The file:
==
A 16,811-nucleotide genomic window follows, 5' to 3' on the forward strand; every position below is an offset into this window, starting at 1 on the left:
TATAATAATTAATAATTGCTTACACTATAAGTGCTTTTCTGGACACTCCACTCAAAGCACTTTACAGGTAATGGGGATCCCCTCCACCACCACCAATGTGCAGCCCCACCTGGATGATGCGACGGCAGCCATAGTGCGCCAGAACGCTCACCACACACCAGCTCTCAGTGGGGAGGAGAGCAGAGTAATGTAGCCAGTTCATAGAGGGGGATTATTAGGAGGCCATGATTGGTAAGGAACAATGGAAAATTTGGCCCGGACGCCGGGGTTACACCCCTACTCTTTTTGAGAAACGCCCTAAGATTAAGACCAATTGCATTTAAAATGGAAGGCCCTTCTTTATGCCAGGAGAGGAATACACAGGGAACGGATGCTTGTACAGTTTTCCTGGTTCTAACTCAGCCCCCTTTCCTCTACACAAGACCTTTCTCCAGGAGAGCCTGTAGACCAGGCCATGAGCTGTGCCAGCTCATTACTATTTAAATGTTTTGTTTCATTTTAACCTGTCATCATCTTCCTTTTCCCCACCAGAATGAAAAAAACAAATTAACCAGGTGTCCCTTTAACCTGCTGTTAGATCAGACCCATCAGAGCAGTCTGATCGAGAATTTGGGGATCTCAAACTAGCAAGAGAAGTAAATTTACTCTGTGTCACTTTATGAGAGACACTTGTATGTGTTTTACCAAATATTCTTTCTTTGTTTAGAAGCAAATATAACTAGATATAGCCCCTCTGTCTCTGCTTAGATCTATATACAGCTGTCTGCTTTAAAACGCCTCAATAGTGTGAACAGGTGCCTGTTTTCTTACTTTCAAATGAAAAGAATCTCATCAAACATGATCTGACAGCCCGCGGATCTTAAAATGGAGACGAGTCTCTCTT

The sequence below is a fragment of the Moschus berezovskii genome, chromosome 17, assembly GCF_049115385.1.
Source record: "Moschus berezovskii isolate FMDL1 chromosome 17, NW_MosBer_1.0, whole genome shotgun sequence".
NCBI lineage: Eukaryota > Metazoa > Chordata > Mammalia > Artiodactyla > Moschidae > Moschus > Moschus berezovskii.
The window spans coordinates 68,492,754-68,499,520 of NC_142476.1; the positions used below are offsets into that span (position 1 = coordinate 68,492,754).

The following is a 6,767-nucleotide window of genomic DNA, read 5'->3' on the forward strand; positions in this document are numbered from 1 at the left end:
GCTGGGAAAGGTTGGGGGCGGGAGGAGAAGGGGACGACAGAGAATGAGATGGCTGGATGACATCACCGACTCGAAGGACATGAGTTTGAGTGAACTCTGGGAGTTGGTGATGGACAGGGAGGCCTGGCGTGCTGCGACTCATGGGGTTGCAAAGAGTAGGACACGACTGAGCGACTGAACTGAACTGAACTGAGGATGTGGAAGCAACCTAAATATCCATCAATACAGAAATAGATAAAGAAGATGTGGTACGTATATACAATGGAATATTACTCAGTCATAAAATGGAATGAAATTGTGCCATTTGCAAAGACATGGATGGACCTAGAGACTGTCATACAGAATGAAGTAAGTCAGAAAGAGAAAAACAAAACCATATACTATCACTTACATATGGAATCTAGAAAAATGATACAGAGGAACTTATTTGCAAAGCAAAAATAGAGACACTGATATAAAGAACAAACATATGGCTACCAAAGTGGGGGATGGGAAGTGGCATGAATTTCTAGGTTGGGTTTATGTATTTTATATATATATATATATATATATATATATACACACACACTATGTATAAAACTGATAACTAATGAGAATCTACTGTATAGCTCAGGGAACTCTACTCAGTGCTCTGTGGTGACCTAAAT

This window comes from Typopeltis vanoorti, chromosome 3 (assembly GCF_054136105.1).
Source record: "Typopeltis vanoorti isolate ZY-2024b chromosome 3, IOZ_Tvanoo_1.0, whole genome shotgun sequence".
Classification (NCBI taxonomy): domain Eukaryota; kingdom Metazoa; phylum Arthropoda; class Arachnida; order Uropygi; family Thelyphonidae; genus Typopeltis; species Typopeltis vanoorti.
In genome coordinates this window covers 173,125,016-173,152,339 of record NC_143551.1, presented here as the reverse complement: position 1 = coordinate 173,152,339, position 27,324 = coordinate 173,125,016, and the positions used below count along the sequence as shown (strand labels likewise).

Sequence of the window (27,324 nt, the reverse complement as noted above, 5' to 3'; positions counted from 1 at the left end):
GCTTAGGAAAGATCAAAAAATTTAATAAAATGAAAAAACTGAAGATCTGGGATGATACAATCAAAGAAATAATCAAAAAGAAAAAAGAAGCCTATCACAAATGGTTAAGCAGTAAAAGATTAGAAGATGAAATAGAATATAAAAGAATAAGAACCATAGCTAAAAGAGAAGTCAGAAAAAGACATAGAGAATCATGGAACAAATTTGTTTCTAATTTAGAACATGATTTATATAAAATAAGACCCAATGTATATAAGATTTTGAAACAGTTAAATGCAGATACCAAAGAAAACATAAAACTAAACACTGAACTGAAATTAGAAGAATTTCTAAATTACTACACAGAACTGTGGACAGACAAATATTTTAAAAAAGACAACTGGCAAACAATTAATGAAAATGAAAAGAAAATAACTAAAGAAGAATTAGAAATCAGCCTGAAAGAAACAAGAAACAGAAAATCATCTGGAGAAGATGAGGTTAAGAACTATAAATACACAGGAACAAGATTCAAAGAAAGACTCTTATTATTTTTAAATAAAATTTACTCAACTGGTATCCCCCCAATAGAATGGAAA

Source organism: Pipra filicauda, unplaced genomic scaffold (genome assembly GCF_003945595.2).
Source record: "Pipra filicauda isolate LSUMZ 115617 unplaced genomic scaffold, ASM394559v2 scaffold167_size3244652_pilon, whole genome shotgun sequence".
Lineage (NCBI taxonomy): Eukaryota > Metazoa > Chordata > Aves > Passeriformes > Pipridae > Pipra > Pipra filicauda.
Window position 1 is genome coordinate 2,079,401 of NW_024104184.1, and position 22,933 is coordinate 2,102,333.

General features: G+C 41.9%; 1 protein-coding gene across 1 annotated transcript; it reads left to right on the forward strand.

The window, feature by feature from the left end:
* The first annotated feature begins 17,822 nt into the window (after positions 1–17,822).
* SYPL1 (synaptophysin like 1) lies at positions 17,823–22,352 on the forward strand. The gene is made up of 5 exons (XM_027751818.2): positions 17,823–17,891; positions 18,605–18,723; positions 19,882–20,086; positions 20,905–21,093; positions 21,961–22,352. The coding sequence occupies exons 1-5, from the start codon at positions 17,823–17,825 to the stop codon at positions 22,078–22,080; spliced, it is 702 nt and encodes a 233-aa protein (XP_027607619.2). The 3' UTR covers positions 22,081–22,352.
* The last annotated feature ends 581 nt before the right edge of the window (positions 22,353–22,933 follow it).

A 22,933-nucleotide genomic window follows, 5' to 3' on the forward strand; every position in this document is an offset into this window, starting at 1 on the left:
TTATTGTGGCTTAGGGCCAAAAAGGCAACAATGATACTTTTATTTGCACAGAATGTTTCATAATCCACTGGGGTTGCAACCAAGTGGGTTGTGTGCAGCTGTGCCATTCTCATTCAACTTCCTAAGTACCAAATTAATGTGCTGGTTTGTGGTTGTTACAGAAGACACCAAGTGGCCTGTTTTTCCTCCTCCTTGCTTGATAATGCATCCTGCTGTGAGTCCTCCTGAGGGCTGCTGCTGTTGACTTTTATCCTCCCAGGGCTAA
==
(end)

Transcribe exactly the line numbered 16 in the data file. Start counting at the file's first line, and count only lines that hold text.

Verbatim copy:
Source record: "Pipra filicauda isolate LSUMZ 115617 unplaced genomic scaffold, ASM394559v2 scaffold167_size3244652_pilon, whole genome shotgun sequence".